The Secret Sauce
But here’s a secret nobody ever tells you: when you listen to someone, when you simply let them talk, they will tell you everything you need to know without you ever having to ask a question.
And while your job is to solve the problem effectively and efficiently, it’s also to walk that fine line of making the user feel respected and valued. So let them talk. Listen to them completely… without forming your followup response. Take notes when they talk if you must. And when they’re done, take a breath and let there be silence for a couple of beats. If they don’t start up again, then go ahead and take your turn.
Ridiculously difficult for some of us. Ridiculously profitable if you can do it successfully.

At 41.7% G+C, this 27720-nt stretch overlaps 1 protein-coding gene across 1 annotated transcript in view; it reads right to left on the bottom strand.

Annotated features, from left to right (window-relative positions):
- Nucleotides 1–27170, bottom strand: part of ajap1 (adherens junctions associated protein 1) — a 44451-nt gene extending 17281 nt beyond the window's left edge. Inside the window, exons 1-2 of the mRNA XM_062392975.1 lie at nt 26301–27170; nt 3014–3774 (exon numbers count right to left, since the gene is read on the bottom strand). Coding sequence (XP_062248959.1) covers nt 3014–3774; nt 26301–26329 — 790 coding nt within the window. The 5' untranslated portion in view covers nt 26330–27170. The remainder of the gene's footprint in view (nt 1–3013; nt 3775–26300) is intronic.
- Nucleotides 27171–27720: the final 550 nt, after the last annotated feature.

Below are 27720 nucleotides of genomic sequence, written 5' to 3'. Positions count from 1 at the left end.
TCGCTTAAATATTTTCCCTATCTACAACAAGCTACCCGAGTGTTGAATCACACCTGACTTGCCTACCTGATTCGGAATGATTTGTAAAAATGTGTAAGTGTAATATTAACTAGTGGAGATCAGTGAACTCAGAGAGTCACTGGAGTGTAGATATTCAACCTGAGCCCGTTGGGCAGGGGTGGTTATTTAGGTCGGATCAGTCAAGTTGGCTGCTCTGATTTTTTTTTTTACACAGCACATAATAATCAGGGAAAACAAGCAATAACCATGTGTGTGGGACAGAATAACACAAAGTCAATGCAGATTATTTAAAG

Upon Further Reflection
Once you have listened thoroughly to your customer, you’re going to respond back with a solution right? Because there is no way you misunderstood anything they told you, right? And there is no way they got any of the details wrong, amirite?
We know that our customers are busy. Everyone is busy. We know that they hate filling out tickets — who doesn’t? And we know that when they finally hear from us they’re feeling one of two things:
Grateful to hear from us — you might be greeted with, “THANK you for getting back to me,” or with, “Thank you for FINALLY getting back to me.”
Upset because it took “so long” for us to get to them. In this case “so long” is equivalent to the time it takes for the light to turn green and the person in back of you to honk their horn. Also, it could be any time over an hour from when they first experienced the problem (which is not necessarily the same time as when they put in the ticket).